“Floresta” is an interactive installation for public and online display, inviting people to participate and through that to contribute towards the environment – a forest.
By interacting with respective artworks (Floresta Brazil, Floresta Chile, etc) and each other, spectators “plant” virtual flowers – endangered species of respective area. Members of communities of these cities can participate in co-creating the garden together and witness transformation of this virtual landscape in real time. ‘Floresta” becomes a meeting point for members of communities, who together are united in the experience of keeping this garden “alive” by interacting with it and with each other.
People participate by sending a text messages. The content of these text messages can inspire and teach, so that not only they contribute with new plants to a garden, but also to a pool of knowledge.The fraction of payment for each single message is donated to local organizations caring for the respective forests.
The very first, testing, version of Floresta (“Floresta 0.5″) was exhibited in Sao Paulo at Mobilefest, in November 2009 and the next one in Rio de Janeiro in May 2010.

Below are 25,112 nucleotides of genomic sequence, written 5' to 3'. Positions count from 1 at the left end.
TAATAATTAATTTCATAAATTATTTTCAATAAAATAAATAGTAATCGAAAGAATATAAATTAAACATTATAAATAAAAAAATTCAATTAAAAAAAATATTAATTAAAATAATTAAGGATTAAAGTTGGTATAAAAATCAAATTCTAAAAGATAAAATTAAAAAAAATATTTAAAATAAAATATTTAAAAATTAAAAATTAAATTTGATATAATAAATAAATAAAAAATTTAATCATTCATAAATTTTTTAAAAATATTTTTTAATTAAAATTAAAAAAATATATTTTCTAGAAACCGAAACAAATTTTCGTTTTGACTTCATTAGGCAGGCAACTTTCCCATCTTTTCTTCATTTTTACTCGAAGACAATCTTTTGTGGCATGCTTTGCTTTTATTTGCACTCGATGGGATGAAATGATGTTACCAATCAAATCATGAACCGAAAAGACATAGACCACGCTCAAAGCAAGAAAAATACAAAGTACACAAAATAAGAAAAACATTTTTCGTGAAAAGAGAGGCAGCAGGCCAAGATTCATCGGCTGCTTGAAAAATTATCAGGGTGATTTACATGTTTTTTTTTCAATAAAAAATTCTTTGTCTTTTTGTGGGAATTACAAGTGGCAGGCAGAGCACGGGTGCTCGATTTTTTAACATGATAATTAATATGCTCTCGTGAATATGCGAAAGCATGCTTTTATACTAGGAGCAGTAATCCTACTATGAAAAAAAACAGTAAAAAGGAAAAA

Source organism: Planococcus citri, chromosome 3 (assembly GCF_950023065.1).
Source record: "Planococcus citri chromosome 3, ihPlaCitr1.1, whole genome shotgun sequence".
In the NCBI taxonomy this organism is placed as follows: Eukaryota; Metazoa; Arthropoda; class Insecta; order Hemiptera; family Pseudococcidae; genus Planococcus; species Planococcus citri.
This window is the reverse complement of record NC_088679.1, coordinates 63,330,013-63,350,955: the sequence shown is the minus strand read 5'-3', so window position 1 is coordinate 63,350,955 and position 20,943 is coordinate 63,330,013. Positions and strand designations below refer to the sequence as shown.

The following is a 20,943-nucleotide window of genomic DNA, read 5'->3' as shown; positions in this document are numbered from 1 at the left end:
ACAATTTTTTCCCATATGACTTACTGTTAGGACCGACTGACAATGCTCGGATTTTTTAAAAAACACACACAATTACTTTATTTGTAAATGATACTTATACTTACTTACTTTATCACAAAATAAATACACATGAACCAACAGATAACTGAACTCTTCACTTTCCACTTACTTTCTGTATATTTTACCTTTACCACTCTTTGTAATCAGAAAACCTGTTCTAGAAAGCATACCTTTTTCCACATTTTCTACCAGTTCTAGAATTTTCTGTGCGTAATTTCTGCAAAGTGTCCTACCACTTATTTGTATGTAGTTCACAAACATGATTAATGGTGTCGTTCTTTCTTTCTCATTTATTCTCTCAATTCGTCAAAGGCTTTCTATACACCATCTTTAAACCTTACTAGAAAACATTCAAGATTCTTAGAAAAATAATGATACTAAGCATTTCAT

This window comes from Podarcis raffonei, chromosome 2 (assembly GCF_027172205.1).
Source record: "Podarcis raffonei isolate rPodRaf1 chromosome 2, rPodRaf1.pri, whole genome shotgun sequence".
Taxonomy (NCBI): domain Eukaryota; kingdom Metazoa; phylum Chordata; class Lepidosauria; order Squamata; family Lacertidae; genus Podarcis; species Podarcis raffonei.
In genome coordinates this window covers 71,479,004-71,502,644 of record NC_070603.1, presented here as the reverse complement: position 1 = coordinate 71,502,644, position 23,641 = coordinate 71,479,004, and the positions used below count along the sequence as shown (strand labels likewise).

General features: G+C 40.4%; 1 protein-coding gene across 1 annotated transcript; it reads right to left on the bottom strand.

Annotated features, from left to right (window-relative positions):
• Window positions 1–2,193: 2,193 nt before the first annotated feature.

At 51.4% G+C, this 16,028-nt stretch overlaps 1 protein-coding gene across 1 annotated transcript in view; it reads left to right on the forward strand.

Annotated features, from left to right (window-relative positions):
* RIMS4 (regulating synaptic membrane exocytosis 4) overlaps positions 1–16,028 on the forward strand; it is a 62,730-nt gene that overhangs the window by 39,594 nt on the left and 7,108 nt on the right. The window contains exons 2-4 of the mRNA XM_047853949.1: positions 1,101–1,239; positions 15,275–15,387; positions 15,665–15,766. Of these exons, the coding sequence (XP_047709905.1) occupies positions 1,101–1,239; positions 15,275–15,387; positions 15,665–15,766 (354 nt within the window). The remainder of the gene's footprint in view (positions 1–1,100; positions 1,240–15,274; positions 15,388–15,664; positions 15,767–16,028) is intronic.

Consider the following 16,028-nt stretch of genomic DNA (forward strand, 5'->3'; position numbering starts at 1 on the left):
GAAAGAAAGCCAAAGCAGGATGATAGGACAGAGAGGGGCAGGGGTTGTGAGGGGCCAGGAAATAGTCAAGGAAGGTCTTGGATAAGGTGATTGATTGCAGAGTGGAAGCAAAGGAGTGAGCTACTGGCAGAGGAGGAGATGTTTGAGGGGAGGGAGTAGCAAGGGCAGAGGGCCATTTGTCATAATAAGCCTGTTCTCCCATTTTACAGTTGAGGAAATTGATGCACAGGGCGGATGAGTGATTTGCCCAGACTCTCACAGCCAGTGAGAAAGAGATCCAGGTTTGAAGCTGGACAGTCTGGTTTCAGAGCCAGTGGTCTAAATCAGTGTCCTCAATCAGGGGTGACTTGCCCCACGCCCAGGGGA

It was a result of collaboration with Brazilian government and research on endangered species in Amazonian region.
“Floresta” initially was aimed to connect 2 Brazilian cities and UK, engaging people in planting virtual trees and flowers as a result of viewers’ connection and communication with each other.
“Floresta” was nominated to Clear Channel Awards 2010 for its engagement of public into the environmental issues.
“Floresta” encourages social interaction, collaboration and audience participation linking together communities from different geographical locations in an effort to work together to keep this virtual garden prospering and becoming a rain forest. It promotes communities’ empowerment, social inclusion and knowledge exchange by giving viewers a power to directly influence a visual manifestation of this artwork. Most importantly it promotes concepts of togetherness, collective responsibility and interconnectedness helping to remember that just like in the virtual garden, our common welfare depends on all of us.
The exhibition of “Floresta 0.5″ in Sao Paulo, November 2009 was made possible thanks to the support of British Council.
Museum of Sound and Image
Sao Paulo, Brazil
Rio de Janeiro, Brazil